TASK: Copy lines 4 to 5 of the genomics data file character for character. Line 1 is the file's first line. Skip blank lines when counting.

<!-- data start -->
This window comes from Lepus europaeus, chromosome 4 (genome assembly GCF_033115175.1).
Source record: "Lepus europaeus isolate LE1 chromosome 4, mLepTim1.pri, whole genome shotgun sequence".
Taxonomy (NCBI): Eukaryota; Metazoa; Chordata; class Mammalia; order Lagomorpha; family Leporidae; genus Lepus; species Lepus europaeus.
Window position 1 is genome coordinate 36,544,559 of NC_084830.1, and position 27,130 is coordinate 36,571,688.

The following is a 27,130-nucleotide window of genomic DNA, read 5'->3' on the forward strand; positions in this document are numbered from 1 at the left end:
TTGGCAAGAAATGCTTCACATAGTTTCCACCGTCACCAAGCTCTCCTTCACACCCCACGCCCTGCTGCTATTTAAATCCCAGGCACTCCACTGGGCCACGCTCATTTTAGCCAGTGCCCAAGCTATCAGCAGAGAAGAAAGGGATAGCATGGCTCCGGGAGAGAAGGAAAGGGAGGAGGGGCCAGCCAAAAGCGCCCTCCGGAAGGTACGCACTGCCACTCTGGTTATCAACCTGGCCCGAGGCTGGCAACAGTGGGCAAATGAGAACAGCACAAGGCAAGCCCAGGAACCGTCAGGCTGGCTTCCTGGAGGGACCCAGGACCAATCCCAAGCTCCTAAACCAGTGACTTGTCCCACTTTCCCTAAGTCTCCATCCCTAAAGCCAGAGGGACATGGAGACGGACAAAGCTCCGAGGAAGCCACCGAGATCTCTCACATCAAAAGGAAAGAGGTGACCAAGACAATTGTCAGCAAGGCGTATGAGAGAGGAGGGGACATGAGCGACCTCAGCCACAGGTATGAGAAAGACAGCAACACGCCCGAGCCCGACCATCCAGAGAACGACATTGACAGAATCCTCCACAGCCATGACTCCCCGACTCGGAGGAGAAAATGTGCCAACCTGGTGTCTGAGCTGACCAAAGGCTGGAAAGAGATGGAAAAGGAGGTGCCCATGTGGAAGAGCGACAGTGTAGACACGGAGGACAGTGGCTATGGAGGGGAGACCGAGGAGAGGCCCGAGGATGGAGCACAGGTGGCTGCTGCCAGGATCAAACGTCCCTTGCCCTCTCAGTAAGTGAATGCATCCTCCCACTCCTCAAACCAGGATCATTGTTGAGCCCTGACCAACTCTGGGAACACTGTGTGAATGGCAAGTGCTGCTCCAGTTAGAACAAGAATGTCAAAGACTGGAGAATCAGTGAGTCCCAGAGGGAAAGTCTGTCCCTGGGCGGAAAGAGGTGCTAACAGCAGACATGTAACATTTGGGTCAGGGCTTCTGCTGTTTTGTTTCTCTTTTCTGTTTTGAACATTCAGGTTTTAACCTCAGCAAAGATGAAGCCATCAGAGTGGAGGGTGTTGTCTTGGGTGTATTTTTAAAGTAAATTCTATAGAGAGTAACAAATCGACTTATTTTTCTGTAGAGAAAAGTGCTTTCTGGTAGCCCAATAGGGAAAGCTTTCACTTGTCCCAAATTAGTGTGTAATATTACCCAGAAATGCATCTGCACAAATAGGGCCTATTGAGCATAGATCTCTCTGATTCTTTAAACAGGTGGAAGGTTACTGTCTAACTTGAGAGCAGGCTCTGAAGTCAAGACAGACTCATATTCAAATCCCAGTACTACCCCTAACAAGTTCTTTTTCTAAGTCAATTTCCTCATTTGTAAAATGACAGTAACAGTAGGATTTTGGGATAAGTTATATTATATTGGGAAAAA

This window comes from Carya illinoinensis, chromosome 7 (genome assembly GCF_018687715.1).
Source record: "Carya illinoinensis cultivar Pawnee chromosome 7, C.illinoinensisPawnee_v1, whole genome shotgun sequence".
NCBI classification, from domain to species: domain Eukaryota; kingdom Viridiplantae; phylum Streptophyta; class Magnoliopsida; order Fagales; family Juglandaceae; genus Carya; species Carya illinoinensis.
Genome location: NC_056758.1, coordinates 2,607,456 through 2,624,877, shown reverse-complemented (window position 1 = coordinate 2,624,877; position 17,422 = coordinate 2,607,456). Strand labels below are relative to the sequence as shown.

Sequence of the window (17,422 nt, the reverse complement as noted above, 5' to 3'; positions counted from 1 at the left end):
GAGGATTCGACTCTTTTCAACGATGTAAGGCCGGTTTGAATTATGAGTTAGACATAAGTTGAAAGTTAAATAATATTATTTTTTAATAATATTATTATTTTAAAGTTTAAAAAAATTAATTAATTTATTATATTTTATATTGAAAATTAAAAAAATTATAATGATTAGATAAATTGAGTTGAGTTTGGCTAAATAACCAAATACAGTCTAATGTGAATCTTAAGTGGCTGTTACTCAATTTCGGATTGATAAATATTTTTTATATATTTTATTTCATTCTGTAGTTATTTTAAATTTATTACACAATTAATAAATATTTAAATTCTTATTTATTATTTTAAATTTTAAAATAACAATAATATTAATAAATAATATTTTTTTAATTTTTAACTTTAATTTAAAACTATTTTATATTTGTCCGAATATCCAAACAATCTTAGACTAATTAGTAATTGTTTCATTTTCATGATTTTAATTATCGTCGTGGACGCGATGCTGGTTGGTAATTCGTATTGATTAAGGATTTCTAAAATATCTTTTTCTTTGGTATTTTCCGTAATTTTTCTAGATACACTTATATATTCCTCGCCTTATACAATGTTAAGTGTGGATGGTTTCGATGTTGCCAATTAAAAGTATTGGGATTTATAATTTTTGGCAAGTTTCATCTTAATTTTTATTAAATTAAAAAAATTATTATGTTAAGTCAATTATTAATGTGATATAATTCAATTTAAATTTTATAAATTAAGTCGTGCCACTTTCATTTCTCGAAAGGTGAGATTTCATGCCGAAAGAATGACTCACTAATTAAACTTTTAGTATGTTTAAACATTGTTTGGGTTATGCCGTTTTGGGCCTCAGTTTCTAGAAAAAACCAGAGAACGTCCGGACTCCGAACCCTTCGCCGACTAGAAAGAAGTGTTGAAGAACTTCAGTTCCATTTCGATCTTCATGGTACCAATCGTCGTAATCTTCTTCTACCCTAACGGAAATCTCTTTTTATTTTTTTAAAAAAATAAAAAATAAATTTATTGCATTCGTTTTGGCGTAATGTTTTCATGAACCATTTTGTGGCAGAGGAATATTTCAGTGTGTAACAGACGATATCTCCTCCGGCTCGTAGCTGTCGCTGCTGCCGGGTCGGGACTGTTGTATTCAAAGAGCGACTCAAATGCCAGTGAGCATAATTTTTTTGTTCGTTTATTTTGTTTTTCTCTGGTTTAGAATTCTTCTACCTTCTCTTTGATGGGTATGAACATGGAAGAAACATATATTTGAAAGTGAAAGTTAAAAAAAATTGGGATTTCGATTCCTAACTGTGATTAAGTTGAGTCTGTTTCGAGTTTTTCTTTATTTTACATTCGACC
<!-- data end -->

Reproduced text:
Window position 1 is genome coordinate 36,544,559 of NC_084830.1, and position 27,130 is coordinate 36,571,688.

The following is a 27,130-nucleotide window of genomic DNA, read 5'->3' on the forward strand; positions in this document are numbered from 1 at the left end: